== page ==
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Instead of “The Rite,” Go Back to “The Exorcist”

Unfortunately, Anthony Hopkins’ latest film The Rite is a tepid exercise in cliche and convention that doesn’t bring anything new to the whole “devils be possessin’ people and we gotsta get rid of ‘em” genre. It was obviously inspired by the selection this week, a must-view for anyone who enjoys movies. William Friedkin’s The Exorcist was not only 1973’s top-grossing film, but it was the top-grossing film of all time until Spielberg’s Jaws appeared. Audiences had really never seen anything like it before. People were fainting. Theaters were giving vomit bags to the patrons.

Chris (Ellen Burstyn) and her daughter Regan (Linda Blair) are your average family. Average until Regan starts experiencing seizures and other strange phenomena. Repeated trips to the doctor lead to misdiagnoses and dead ends. The symptoms get weirder, Regan’s bed moves of its own volition and she starts doing -- ahem -- things not typical of 13-year-olds, such as deep forceful cursing and blasphemy, as well as finding new uses for a crucifix. Eventually, one doctor suggests an exorcism, the rational being that if Regan believes she’s possessed by a demon, the act of an exorcism might get her to disbelieve it, and her symptoms will cease. Little do they know that she doesn’t just believe she’s possessed, she actually is.

Enter Father Karras (Jason Miller). The poor man has been having a crisis of faith lately,  thanks to his dying mother, but when Chris asks for his help performing the exorcism, he may just find a remedy for his waning belief (God works in mysterious ways).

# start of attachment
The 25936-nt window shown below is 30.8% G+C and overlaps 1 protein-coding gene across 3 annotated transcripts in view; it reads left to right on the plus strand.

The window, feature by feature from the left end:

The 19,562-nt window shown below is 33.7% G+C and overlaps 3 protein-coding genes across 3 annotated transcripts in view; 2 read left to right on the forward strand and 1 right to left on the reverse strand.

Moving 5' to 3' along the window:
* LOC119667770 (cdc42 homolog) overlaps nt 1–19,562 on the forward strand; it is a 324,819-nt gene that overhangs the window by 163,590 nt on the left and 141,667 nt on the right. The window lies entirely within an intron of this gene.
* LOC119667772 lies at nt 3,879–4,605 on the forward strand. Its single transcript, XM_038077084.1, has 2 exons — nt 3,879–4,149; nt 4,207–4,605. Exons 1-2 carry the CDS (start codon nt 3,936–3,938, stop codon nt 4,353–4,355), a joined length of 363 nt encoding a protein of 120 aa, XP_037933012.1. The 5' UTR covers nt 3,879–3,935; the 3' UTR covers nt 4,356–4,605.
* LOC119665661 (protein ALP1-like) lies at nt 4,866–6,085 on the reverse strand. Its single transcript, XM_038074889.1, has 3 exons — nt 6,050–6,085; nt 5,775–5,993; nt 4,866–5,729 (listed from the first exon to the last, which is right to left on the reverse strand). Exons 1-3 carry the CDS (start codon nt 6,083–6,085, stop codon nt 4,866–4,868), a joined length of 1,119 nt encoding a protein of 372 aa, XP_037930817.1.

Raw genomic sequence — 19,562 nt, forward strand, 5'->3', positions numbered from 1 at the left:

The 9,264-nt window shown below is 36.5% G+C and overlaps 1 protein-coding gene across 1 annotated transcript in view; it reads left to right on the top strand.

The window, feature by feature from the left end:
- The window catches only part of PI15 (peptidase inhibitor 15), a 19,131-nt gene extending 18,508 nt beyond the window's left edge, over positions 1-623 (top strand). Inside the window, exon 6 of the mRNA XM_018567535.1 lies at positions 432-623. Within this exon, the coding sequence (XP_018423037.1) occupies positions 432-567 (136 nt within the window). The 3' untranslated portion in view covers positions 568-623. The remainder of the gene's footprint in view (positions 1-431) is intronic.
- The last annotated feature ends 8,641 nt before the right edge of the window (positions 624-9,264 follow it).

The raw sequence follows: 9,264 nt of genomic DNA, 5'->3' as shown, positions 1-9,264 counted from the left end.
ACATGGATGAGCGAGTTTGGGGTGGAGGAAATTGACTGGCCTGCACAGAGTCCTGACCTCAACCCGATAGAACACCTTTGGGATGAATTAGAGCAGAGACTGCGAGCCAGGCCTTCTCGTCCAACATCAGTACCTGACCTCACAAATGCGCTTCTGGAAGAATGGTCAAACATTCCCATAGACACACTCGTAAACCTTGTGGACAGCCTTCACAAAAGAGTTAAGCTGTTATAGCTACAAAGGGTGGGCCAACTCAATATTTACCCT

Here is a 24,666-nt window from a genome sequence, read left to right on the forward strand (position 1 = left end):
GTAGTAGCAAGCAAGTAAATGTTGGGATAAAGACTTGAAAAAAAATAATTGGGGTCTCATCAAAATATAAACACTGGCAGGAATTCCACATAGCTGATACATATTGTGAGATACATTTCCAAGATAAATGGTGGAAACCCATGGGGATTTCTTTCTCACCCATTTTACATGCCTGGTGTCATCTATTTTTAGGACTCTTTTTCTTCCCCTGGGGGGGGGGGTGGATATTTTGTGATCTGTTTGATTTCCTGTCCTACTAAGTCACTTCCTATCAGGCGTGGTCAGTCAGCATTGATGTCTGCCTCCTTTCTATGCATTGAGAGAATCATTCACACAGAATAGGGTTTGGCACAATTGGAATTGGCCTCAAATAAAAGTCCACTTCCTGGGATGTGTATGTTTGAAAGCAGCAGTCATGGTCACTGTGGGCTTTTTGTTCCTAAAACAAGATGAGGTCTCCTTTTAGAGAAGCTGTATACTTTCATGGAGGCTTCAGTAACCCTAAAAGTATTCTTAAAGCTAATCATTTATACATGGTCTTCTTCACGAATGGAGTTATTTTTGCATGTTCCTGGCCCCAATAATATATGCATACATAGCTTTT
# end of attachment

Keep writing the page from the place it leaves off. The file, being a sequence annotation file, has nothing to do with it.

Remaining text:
This is the mack daddy of its sub-genre, and many feel the greatest horror film of all time. Linda Blair was nominated for an Oscar for her performance as Regan, and it’s not hard to see why. Her portrayal of the possessed little girl is genuinely frightening, and I say that as someone who doesn’t get scared by scary movies. Maybe it’s the pure shock of seeing this little girl spewing filthy language and green vomit before attacking an elderly priest that got to me. Maybe it’s her spider-walking down the stairs backwards and her limbs contorting in ways they shouldn’t normally be able to. Either way, the combination of Blair’s performance and the special effects (which hold up astonishingly well over time) create a spell-binding experience for the viewer.


Upon my first viewing of the film, I could hardly believe that it was widely released by a major studio, as its graphic content is certainly enough to justify a more extreme rating than an "R." I’m not easily shocked, but truthfully, I felt kind of unclean afterwards. I’ll leave it up to you to decide whether or not that’s a bad thing. It’s certainly not for the faint of heart. 

There’s very few things I’m certain of, but here’s one I am: You are better off not investing your time and money in The Rite and better served visiting or re-visiting the time-tested classic horror that is The Exorcist. 


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